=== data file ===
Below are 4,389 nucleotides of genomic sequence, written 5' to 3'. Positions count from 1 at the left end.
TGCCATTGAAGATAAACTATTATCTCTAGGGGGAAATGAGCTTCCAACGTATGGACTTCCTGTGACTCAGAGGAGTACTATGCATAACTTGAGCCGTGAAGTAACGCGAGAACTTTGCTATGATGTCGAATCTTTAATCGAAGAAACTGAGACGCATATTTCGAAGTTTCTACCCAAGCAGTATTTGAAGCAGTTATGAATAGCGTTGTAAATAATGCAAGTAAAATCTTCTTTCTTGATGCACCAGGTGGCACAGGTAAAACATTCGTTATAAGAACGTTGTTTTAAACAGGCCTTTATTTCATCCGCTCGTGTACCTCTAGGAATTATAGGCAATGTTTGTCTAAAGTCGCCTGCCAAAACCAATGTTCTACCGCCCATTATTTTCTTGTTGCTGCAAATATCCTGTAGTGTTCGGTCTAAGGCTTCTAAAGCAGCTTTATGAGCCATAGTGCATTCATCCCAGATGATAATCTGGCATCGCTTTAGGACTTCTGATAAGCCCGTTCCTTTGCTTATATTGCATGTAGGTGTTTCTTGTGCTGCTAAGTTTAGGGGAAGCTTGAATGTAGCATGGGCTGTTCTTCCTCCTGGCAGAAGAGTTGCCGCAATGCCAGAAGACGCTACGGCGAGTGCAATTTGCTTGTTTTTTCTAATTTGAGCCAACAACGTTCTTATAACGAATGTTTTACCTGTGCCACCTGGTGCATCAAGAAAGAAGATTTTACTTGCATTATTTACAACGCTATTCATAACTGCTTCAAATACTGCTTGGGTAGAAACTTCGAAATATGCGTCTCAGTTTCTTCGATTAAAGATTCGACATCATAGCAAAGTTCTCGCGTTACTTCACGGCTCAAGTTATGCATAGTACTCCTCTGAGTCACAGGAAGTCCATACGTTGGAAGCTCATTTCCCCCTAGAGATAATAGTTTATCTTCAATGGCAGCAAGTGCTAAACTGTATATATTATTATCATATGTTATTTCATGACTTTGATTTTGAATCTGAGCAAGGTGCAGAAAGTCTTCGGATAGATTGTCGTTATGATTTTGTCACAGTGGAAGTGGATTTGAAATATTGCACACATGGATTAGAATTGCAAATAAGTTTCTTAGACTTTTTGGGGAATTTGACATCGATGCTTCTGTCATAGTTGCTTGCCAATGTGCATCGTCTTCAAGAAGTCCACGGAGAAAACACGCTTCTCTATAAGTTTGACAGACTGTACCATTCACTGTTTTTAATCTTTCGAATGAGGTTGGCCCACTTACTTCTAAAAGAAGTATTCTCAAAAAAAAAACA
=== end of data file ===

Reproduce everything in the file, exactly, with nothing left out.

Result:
Below are 4,389 nucleotides of genomic sequence, written 5' to 3'. Positions count from 1 at the left end.
TGCCATTGAAGATAAACTATTATCTCTAGGGGGAAATGAGCTTCCAACGTATGGACTTCCTGTGACTCAGAGGAGTACTATGCATAACTTGAGCCGTGAAGTAACGCGAGAACTTTGCTATGATGTCGAATCTTTAATCGAAGAAACTGAGACGCATATTTCGAAGTTTCTACCCAAGCAGTATTTGAAGCAGTTATGAATAGCGTTGTAAATAATGCAAGTAAAATCTTCTTTCTTGATGCACCAGGTGGCACAGGTAAAACATTCGTTATAAGAACGTTGTTTTAAACAGGCCTTTATTTCATCCGCTCGTGTACCTCTAGGAATTATAGGCAATGTTTGTCTAAAGTCGCCTGCCAAAACCAATGTTCTACCGCCCATTATTTTCTTGTTGCTGCAAATATCCTGTAGTGTTCGGTCTAAGGCTTCTAAAGCAGCTTTATGAGCCATAGTGCATTCATCCCAGATGATAATCTGGCATCGCTTTAGGACTTCTGATAAGCCCGTTCCTTTGCTTATATTGCATGTAGGTGTTTCTTGTGCTGCTAAGTTTAGGGGAAGCTTGAATGTAGCATGGGCTGTTCTTCCTCCTGGCAGAAGAGTTGCCGCAATGCCAGAAGACGCTACGGCGAGTGCAATTTGCTTGTTTTTTCTAATTTGAGCCAACAACGTTCTTATAACGAATGTTTTACCTGTGCCACCTGGTGCATCAAGAAAGAAGATTTTACTTGCATTATTTACAACGCTATTCATAACTGCTTCAAATACTGCTTGGGTAGAAACTTCGAAATATGCGTCTCAGTTTCTTCGATTAAAGATTCGACATCATAGCAAAGTTCTCGCGTTACTTCACGGCTCAAGTTATGCATAGTACTCCTCTGAGTCACAGGAAGTCCATACGTTGGAAGCTCATTTCCCCCTAGAGATAATAGTTTATCTTCAATGGCAGCAAGTGCTAAACTGTATATATTATTATCATATGTTATTTCATGACTTTGATTTTGAATCTGAGCAAGGTGCAGAAAGTCTTCGGATAGATTGTCGTTATGATTTTGTCACAGTGGAAGTGGATTTGAAATATTGCACACATGGATTAGAATTGCAAATAAGTTTCTTAGACTTTTTGGGGAATTTGACATCGATGCTTCTGTCATAGTTGCTTGCCAATGTGCATCGTCTTCAAGAAGTCCACGGAGAAAACACGCTTCTCTATAAGTTTGACAGACTGTACCATTCACTGTTTTTAATCTTTCGAATGAGGTTGGCCCACTTACTTCTAAAAGAAGTATTCTCAAAAAAAAAACA